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BUSINESS
By Ross Hetrick and Ross Hetrick,Evening Sun Staff | December 4, 1991
In the 1990s, investors will have to choose their stocks more carefully then they did in the 1980s, says a top Baltimore investment banker."The '90s are going to be much more difficult," says Robert S. Killebrew Jr., chairman of the investment committee at the Alex. Brown & Sons investment banking firm.Instead of relying on the general upward trend of the market, investors will have to buy stocks of companies with good earnings potential, says Killebrew, who is also a managing director of the 191-year old firm.
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NEWS
By Lowell E. Sunderland and Lowell E. Sunderland,SUN STAFF | August 24, 2005
GLENELG RESIDENT Allen Derwent has some great baseball memories. Oh, indeed. Did you hear about the time Harmon Killebrew and Bob Allison, one-time Washington Senators stars who moved with that ill-fated team to the Twin Cities in 1960, would some years later torment a rookie on the new, replacement Senators with rats? Oh, yes. Derwent has some memories. He was one of the new Senators' last two batboys, an experience that gave him a lifetime of memories, some of which he shared Saturday with local members of the Society for American Baseball Research at a gathering in an Ellicott City bookstore.
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SPORTS
May 9, 1998
Fastest players to hit 400 home runs in the majors, with name and number of official at-bats:Player .. .. .. .. .. ..ABsMark McGwire .. .. ...4,726Babe Ruth .. .. .. ...4,854Harmon Killebrew .. ..5,300Willie McCovey .. .. .5,751Jimmie Foxx .. .. .. .5,774Mike Schmidt .. .. ...5,790Pub Date: 5/09/98
SPORTS
November 18, 2001
Letting Murray leave is another O's mistake Eddie Murray's departure is another step in the Orioles' relentless drive toward mediocrity. While the Orioles' management and its flacks laud Terry Crowley as being the best batting instructor in baseball, the fact is that the Orioles were the worst-hitting team in the major leagues. Are the Orioles saying that without Mr. Crowley's expertise, the team would be worse than worst? Or are the players accumulated by management just totally inept?
BUSINESS
By Glenn Burkins and Glenn Burkins,Knight-Ridder News Service | September 29, 1991
Hunker down, investors. The 1990s will be a leaner decade for stocks.At least that's the gospel according to Robert S. Killebrew Jr., managing director of Alex. Brown & Sons Inc., a Baltimore-based money-management firm. Mr. Killebrew was in Philadelphia last week to talk about investment strategies with some of the firm's clients. The picture he painted was not rosy."There will be gainers and losers," he said. "But there will not be enough on the table for everyone."To survive the downturn, he said, stick with quality stocks -- those with a history of steady growth.
NEWS
By Rafael Alvarez | November 12, 1990
Every time the Enoch Pratt Free Library reopens a renovated branch or unveils a new service like the neighborhood homework centers, Pratt Trustee President Robert S. Killebrew Jr. announces in a loud voice: "We want people to wear them out."To achieve that end -- and to convince local government that more library funding is essential if it can be proved that the Pratt is well-used -- Mr. Killebrew and Pratt Director Anna Curry have released the first "performance-based management plan" in the library's 108-year history.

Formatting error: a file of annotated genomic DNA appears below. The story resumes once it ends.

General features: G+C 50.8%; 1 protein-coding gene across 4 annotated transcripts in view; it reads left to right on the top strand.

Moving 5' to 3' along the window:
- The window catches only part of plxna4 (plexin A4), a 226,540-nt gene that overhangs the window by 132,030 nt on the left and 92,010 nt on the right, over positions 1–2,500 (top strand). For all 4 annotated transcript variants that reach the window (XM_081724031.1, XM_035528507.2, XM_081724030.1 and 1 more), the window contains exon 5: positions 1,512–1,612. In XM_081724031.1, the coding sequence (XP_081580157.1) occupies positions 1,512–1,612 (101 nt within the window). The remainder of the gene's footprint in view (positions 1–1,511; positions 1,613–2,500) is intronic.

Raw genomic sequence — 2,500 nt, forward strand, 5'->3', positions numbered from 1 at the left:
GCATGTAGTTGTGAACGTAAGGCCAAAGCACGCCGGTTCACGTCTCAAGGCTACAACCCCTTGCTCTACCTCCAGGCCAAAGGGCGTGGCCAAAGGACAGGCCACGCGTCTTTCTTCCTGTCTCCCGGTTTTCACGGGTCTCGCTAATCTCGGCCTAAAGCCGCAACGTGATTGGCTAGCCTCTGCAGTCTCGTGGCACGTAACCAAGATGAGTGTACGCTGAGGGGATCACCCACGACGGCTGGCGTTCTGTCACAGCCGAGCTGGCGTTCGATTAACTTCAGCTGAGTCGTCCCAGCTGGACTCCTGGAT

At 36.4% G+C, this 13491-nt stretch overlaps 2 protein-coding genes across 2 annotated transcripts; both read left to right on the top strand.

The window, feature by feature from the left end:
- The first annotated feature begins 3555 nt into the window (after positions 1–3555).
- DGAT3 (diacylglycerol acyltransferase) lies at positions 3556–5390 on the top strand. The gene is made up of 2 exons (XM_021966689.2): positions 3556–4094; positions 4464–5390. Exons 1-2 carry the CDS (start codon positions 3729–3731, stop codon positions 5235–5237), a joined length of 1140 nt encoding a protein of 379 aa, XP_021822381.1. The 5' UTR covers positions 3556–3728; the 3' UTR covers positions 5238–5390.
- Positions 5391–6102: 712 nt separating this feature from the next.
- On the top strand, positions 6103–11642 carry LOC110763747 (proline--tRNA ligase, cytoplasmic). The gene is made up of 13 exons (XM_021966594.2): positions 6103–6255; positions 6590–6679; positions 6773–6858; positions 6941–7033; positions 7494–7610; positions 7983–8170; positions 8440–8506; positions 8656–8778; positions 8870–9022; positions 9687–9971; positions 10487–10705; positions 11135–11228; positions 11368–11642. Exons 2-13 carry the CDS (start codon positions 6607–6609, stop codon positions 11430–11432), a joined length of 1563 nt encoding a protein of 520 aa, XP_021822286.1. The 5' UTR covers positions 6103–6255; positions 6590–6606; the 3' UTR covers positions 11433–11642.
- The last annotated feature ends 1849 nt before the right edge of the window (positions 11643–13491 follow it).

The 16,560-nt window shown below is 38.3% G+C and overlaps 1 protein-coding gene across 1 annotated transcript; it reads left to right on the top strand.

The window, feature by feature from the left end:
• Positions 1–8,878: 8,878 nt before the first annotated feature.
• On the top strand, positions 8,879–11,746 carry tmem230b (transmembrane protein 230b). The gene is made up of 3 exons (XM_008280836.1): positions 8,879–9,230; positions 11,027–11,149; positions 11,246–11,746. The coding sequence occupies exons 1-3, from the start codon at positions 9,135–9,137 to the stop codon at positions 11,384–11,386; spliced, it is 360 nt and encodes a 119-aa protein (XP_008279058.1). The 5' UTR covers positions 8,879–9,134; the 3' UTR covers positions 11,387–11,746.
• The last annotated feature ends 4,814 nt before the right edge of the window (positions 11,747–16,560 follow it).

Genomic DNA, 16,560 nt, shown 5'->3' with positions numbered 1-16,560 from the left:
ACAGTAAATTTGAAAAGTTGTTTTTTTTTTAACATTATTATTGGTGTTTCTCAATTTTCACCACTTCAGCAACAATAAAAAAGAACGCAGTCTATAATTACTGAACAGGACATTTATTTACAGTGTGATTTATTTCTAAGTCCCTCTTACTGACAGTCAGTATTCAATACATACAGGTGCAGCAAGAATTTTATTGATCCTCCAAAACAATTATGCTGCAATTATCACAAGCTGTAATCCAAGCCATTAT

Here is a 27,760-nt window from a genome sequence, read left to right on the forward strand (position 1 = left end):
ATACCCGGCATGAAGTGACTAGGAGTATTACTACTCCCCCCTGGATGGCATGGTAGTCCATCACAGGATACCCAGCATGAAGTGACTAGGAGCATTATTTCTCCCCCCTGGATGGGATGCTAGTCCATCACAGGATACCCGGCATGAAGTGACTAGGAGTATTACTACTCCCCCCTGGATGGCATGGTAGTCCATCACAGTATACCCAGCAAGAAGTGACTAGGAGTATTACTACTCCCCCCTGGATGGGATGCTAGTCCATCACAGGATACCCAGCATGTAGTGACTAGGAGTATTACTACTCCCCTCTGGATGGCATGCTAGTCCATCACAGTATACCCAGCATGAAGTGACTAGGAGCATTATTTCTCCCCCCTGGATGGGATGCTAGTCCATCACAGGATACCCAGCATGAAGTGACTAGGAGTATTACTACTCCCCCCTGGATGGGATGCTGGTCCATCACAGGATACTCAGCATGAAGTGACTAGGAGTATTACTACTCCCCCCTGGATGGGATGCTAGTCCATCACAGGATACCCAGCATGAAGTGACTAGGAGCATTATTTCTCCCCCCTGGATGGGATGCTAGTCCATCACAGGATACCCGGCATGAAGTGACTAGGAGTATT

SPORTS
May 6, 1997
Astros: Luis Gonzalez's home run was his first since Sept. 27, a span of 107 at-bats. The starters have worked 72 percent of the innings pitched by the team.Blue Jays: The team has played 56 consecutive errorless innings. Toronto hasn't homered in its past 51 innings.Cardinals: Gary Gaetti was back in the lineup after missing six games with a groin injury, but Brian Jordan (Milford Mill) sat out for the third straight game with a back injury.Pirates: It was the first time the team had been shut out. The bullpen hasn't allowed a run in the past five games, covering a span of 8 2/3 innings.
SPORTS
By Dan Shaughnessy and Dan Shaughnessy,Boston Globe | April 10, 1991
By definition, any analysis of tape-measure home runs should be an exact science.No way. Long home runs are the stuff of fable and folklore. We could tell you that Bo Jackson hit one farther than Babe Ruth, but that's like saying George Foreman hits harder than Jack Dempsey or that Julia Roberts is prettier than Mary Pickford.This is not track and field, in which the increments are precise as are the records. Most "tape-measure" shots are never measured. Home runs stretch to new distances as the newsprint yellows and the mind is left to carry a legendary long ball.
NEWS
By Liz Atwood and Liz Atwood,SUN STAFF | July 25, 1997
With the historic Hayfields farm all but lost to the construction of a golf course and houses, a dozen Baltimore County residents are drawing a new line on development by joining to preserve one of the largest farms in the scenic Worthington Valley.The group has a $2.5 million contract to buy 291-acre Shawan Farms, a rolling tract of cornfields and woodlands that lies just a mile west of Hayfields -- and was up for grabs to developers.In a bid to slow the suburban sprawl that has spilled into the county's rural northern valleys, the group plans to form a nonprofit organization to manage the land and perhaps hold horse races there.
NEWS
By Dennis O'Brien and Dennis O'Brien,Baltimore County Bureau of The Sun | April 3, 1991
A debate over the fate of a wooded, hilly tract in Catonsville has forced Baltimore County officials to weigh the issue ofconservation vs. costs.At stake is a 13-acre tract just south of Westowne Elementary School on Harlem Lane. The tract is listed as a proposed park in the county's year-old master plan, along with 39 other sites. But the question facing the County Council is whether saving the tract is worth the $1.4 million price tag that the tract's owners, Aurelia and Joseph Loveman, have been offered by a developer who wants to build 80 town houses.
SPORTS
May 9, 1998